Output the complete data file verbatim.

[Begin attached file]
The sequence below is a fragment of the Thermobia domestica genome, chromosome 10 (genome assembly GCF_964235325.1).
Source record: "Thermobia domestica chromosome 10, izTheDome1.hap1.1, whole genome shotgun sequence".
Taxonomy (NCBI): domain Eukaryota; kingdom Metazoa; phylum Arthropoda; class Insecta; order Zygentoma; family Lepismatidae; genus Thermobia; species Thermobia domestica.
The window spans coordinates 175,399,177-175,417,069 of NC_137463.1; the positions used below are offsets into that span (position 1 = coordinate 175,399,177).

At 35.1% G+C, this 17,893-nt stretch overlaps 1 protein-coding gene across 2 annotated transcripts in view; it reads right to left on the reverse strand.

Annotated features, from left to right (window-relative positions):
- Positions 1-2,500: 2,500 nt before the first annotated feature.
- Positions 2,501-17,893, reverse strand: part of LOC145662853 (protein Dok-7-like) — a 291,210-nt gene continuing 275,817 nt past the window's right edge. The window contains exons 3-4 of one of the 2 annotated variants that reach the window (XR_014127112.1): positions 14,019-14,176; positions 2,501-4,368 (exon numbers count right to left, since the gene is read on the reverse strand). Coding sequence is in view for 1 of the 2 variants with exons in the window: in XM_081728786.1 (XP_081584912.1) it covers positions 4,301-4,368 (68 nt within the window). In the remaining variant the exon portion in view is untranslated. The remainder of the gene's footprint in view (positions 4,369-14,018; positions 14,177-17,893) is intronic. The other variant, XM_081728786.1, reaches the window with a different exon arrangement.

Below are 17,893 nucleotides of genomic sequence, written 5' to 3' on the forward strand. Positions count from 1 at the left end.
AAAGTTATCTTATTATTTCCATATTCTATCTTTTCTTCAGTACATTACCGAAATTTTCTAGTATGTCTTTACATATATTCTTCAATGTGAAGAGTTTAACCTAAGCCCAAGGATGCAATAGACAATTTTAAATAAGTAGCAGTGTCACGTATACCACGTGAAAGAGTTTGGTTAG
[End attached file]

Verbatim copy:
The sequence below is a fragment of the Thermobia domestica genome, chromosome 10 (genome assembly GCF_964235325.1).
Source record: "Thermobia domestica chromosome 10, izTheDome1.hap1.1, whole genome shotgun sequence".
Taxonomy (NCBI): domain Eukaryota; kingdom Metazoa; phylum Arthropoda; class Insecta; order Zygentoma; family Lepismatidae; genus Thermobia; species Thermobia domestica.
The window spans coordinates 175,399,177-175,417,069 of NC_137463.1; the positions used below are offsets into that span (position 1 = coordinate 175,399,177).

At 35.1% G+C, this 17,893-nt stretch overlaps 1 protein-coding gene across 2 annotated transcripts in view; it reads right to left on the reverse strand.

Annotated features, from left to right (window-relative positions):
- Positions 1-2,500: 2,500 nt before the first annotated feature.
- Positions 2,501-17,893, reverse strand: part of LOC145662853 (protein Dok-7-like) — a 291,210-nt gene continuing 275,817 nt past the window's right edge. The window contains exons 3-4 of one of the 2 annotated variants that reach the window (XR_014127112.1): positions 14,019-14,176; positions 2,501-4,368 (exon numbers count right to left, since the gene is read on the reverse strand). Coding sequence is in view for 1 of the 2 variants with exons in the window: in XM_081728786.1 (XP_081584912.1) it covers positions 4,301-4,368 (68 nt within the window). In the remaining variant the exon portion in view is untranslated. The remainder of the gene's footprint in view (positions 4,369-14,018; positions 14,177-17,893) is intronic. The other variant, XM_081728786.1, reaches the window with a different exon arrangement.

Below are 17,893 nucleotides of genomic sequence, written 5' to 3' on the forward strand. Positions count from 1 at the left end.
AAAGTTATCTTATTATTTCCATATTCTATCTTTTCTTCAGTACATTACCGAAATTTTCTAGTATGTCTTTACATATATTCTTCAATGTGAAGAGTTTAACCTAAGCCCAAGGATGCAATAGACAATTTTAAATAAGTAGCAGTGTCACGTATACCACGTGAAAGAGTTTGGTTAG